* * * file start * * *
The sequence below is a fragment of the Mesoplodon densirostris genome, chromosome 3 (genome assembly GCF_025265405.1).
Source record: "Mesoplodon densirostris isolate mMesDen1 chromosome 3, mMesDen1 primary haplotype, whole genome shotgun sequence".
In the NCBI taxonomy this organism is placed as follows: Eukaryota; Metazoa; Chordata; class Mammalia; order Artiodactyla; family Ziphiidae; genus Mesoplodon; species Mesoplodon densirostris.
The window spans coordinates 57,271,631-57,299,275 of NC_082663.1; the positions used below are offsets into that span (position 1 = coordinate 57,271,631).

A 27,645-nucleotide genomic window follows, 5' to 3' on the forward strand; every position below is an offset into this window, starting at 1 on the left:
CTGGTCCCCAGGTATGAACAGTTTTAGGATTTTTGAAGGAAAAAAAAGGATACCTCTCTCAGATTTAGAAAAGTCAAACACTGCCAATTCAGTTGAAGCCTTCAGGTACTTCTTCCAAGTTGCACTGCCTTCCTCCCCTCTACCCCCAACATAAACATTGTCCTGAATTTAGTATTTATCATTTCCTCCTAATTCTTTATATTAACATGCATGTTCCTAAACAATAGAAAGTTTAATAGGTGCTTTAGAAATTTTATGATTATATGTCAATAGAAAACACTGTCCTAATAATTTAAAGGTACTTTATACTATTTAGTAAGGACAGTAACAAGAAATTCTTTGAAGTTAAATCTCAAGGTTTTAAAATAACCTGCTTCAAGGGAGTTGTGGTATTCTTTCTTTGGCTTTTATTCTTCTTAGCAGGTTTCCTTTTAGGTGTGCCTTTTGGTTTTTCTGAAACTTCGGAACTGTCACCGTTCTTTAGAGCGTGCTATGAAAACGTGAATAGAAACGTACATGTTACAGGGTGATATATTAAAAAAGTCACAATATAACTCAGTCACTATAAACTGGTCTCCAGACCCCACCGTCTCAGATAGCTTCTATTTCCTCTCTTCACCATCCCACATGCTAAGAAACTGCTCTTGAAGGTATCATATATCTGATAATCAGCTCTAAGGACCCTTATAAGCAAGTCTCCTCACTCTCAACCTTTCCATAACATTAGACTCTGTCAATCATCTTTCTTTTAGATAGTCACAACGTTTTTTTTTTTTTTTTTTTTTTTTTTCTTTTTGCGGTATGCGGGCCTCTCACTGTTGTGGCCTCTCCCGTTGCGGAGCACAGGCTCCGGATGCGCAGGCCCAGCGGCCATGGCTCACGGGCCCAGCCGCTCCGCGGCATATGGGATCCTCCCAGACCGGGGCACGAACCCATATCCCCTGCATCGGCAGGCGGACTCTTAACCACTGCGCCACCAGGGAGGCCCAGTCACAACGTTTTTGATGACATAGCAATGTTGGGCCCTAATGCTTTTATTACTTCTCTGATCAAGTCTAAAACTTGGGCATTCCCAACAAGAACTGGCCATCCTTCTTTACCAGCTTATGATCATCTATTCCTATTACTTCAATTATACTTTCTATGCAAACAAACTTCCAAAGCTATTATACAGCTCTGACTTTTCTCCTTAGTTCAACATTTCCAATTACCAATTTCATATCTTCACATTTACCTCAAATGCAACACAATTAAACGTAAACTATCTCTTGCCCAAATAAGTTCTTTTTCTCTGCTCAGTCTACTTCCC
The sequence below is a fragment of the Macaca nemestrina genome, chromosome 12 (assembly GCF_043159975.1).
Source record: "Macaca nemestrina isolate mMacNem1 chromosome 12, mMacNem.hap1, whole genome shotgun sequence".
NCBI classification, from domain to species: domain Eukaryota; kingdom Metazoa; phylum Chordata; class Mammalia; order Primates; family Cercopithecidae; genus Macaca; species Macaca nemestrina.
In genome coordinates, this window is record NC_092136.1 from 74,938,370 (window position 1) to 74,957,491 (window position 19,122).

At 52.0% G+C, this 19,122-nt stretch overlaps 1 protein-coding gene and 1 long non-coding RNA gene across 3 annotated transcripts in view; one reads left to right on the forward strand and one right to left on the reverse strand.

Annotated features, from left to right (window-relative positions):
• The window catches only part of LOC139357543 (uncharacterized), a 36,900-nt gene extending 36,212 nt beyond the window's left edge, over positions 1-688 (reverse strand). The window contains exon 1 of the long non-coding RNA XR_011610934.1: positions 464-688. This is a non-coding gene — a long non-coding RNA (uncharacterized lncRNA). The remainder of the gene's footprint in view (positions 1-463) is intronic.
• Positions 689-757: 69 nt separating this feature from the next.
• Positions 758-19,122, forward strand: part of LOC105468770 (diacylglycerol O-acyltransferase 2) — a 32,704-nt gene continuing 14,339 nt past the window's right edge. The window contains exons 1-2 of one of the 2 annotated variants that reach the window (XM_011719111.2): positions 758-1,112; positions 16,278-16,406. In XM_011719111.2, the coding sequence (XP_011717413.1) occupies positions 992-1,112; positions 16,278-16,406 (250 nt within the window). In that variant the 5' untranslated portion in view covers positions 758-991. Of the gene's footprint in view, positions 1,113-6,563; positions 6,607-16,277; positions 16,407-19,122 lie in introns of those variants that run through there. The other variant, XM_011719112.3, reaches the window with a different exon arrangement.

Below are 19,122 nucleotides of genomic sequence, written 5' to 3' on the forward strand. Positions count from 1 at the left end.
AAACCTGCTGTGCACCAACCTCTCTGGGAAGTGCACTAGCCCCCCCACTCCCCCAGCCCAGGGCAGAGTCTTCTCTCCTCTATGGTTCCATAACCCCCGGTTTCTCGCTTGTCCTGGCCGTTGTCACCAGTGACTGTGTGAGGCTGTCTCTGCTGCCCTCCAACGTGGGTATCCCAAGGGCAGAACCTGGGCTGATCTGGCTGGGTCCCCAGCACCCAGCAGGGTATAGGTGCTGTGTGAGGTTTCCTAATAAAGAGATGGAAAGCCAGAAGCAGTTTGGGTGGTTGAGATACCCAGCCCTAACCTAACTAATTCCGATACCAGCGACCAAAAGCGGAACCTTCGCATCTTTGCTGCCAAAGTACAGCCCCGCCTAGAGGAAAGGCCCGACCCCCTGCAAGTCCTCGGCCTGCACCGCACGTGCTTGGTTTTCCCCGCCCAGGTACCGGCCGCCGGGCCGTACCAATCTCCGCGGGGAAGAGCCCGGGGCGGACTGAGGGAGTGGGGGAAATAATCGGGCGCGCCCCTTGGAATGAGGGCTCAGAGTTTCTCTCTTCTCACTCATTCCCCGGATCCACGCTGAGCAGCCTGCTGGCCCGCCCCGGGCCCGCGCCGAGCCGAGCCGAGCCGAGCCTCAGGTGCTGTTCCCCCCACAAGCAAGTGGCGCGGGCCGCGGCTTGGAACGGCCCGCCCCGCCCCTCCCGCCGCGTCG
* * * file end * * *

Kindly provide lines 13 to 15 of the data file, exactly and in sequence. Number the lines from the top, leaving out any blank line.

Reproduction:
• The window catches only part of LOC139357543 (uncharacterized), a 36,900-nt gene extending 36,212 nt beyond the window's left edge, over positions 1-688 (reverse strand). The window contains exon 1 of the long non-coding RNA XR_011610934.1: positions 464-688. This is a non-coding gene — a long non-coding RNA (uncharacterized lncRNA). The remainder of the gene's footprint in view (positions 1-463) is intronic.
• Positions 689-757: 69 nt separating this feature from the next.
• Positions 758-19,122, forward strand: part of LOC105468770 (diacylglycerol O-acyltransferase 2) — a 32,704-nt gene continuing 14,339 nt past the window's right edge. The window contains exons 1-2 of one of the 2 annotated variants that reach the window (XM_011719111.2): positions 758-1,112; positions 16,278-16,406. In XM_011719111.2, the coding sequence (XP_011717413.1) occupies positions 992-1,112; positions 16,278-16,406 (250 nt within the window). In that variant the 5' untranslated portion in view covers positions 758-991. Of the gene's footprint in view, positions 1,113-6,563; positions 6,607-16,277; positions 16,407-19,122 lie in introns of those variants that run through there. The other variant, XM_011719112.3, reaches the window with a different exon arrangement.